Pope elevates 13 new cardinals, with a word of caution
Pope Francis raised 13 new cardinals to the highest rank in the Catholic hierarchy Saturday and immediately warned the churchmen during a ceremony marked from beginning to end by the COVID-19 pandemic not to use their titles for corrupt, personal gain.
Two new “princes” of the church, from Brunei and the Philippines, didn’t make it to Rome because of COVID-19 travel restrictions. Throughout the socially distanced ceremony, which clocked in at an unusually quick 45 minutes, cardinals new and old wore protective masks in a nearly empty St. Peter’s Basilica.
Most of the cardinals removed their masks when they approached a maskless Francis to receive their red hats, but Cardinal Wilton Gregory, archbishop of Washington, D.C., kept his on.
During his homily, Francis warned the new cardinals against falling into corruption or using their new rank for personal advancement, saying that just because they have a new title, “Eminence,” doesn’t mean they should drift from their people.
His comments reflected Francis’ constant complaint about the arrogance of the clerical class, as well as his current battles to fight corruption in the Vatican hierarchy.
“Let’s think of so many types of corruption in the life of the priesthood,” Francis told the new cardinals, deviating from his prepared text. If they think of themselves so grandly, “you won’t be pastors close to the people, you’ll just be ‘Eminence.’ And if you feel this way, you’ll have strayed off the road,” the pope warned.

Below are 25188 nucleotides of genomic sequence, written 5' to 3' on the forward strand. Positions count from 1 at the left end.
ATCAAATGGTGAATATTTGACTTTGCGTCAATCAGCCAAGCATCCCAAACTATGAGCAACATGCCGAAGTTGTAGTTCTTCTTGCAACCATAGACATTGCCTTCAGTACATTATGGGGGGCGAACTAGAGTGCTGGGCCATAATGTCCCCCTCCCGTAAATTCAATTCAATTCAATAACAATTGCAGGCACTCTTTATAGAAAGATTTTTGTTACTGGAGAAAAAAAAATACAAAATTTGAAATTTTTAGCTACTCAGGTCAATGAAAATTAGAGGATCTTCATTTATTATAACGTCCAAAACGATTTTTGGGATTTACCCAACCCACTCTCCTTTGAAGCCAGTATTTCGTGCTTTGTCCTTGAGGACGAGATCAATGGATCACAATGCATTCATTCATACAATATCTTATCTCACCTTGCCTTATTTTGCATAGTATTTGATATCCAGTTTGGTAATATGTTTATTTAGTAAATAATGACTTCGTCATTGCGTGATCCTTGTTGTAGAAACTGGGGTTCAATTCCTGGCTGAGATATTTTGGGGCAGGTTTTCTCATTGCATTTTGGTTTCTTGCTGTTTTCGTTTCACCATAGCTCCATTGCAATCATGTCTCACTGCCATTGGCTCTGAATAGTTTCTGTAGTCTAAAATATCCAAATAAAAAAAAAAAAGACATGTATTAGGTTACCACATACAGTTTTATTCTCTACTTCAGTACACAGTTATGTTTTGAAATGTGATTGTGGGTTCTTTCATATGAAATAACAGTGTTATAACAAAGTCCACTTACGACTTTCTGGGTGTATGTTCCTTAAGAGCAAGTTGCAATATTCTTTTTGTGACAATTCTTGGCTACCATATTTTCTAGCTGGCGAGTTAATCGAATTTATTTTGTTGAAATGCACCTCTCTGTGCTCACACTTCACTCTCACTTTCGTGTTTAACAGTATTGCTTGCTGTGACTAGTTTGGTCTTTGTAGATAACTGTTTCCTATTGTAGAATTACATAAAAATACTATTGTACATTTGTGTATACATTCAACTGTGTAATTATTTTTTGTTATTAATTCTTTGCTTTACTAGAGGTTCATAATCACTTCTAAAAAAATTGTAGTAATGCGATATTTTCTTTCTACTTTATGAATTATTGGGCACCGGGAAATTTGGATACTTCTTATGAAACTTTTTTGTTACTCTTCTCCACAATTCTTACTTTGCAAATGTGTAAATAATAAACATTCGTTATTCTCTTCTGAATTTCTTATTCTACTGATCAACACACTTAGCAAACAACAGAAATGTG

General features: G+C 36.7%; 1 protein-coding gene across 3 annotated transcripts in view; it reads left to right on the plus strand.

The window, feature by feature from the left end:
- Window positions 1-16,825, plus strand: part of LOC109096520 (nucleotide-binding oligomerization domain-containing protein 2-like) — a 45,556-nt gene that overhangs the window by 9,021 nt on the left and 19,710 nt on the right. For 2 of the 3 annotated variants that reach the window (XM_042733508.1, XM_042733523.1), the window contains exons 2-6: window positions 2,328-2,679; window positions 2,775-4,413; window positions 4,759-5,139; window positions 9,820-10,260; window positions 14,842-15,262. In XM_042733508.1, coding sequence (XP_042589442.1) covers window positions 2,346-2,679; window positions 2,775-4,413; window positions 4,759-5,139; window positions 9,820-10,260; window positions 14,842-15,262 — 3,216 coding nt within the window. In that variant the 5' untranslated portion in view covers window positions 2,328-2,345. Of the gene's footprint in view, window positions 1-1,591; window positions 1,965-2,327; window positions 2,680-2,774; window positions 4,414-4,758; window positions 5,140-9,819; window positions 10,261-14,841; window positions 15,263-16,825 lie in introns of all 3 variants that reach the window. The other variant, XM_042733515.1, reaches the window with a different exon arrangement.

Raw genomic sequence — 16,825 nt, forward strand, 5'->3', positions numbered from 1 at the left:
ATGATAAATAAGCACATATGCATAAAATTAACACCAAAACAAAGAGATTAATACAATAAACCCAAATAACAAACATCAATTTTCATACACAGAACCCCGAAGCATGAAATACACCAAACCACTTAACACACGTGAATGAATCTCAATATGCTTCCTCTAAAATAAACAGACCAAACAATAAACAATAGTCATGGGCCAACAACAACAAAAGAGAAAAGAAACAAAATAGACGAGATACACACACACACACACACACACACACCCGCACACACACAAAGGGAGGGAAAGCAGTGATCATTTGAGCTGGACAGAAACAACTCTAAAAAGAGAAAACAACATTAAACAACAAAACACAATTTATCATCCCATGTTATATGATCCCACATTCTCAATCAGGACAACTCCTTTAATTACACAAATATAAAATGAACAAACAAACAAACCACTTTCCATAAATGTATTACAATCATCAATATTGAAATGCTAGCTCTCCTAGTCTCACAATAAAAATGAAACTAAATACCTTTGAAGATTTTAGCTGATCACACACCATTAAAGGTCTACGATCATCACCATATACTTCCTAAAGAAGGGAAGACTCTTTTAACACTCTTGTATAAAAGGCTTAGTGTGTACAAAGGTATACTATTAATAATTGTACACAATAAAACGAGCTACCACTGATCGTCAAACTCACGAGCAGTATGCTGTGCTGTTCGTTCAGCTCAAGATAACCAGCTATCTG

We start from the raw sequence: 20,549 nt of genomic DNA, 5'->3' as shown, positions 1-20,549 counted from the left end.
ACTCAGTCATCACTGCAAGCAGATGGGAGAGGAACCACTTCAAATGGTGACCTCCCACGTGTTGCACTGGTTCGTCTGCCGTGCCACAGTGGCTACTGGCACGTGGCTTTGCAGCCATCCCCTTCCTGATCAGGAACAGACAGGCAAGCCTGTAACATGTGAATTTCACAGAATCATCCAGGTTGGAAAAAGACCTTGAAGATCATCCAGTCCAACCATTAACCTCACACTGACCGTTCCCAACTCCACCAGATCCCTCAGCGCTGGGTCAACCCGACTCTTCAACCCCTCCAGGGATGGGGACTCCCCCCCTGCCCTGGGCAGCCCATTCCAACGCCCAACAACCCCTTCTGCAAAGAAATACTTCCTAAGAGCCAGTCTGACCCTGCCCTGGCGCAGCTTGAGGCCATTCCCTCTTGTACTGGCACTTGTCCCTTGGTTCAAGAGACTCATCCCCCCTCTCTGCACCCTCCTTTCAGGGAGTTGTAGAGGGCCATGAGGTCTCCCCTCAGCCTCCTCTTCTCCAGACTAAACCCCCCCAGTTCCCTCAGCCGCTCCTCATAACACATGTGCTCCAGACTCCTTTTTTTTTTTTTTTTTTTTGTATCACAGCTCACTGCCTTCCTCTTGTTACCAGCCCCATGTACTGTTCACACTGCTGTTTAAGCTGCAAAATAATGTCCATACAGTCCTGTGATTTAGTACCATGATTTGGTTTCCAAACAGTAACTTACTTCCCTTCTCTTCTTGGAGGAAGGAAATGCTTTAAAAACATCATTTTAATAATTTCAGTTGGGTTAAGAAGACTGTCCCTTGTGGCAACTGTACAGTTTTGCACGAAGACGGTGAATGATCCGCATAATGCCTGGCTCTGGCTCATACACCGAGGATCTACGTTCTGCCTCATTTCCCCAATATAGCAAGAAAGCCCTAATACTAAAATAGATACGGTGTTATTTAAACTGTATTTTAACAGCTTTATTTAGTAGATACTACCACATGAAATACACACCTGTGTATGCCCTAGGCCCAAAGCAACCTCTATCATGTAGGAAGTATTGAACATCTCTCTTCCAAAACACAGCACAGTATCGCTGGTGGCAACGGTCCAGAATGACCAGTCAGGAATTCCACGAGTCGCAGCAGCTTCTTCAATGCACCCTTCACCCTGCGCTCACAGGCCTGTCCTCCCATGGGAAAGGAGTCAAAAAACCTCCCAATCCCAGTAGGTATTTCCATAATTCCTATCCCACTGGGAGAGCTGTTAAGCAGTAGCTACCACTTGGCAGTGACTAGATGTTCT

Washington’s Wilton Gregory, now the only Black cardinal in the U.S., has grown increasingly outspoken over race matters.
The ceremony, known as a consistory, is the seventh of Francis’ pontificate and once again reflected the Argentine pope’s effort to name cardinals from places that have never had them before or whose service to the church he wants to highlight. Nine are under age 80 and eligible to vote in a conclave to elect a new pope, further solidifying the majority of Francis-appointed, voting-age prelates in the College of Cardinals.
Gregory, the new archbishop of Washington, is the Roman Catholic Church’s first Black American cardinal. He told the Associated Press ahead of the ceremony that he viewed his appointment as “an affirmation of Black Catholics in the United States, the heritage of faith and fidelity that we represent.”
Gregory’s appointment comes after a year of racial protests in the U.S. sparked by the death of a Black man while in the custody of a white police officer. Francis has endorsed the protests and cited the American history of racial injustices.
“There is awareness now of the need for racial reconciliation, an awareness that I have not seen at this level and at this intensity before,” Gregory said.
Another social justice-minded cardinal is the retired archbishop of Chiapas, Mexico, Cardinal Felipe Arizmendi Esquivel, who has championed the rights of Mexico’s Indigenous peoples and spearheaded efforts to translate the Bible and liturgical texts into native languages.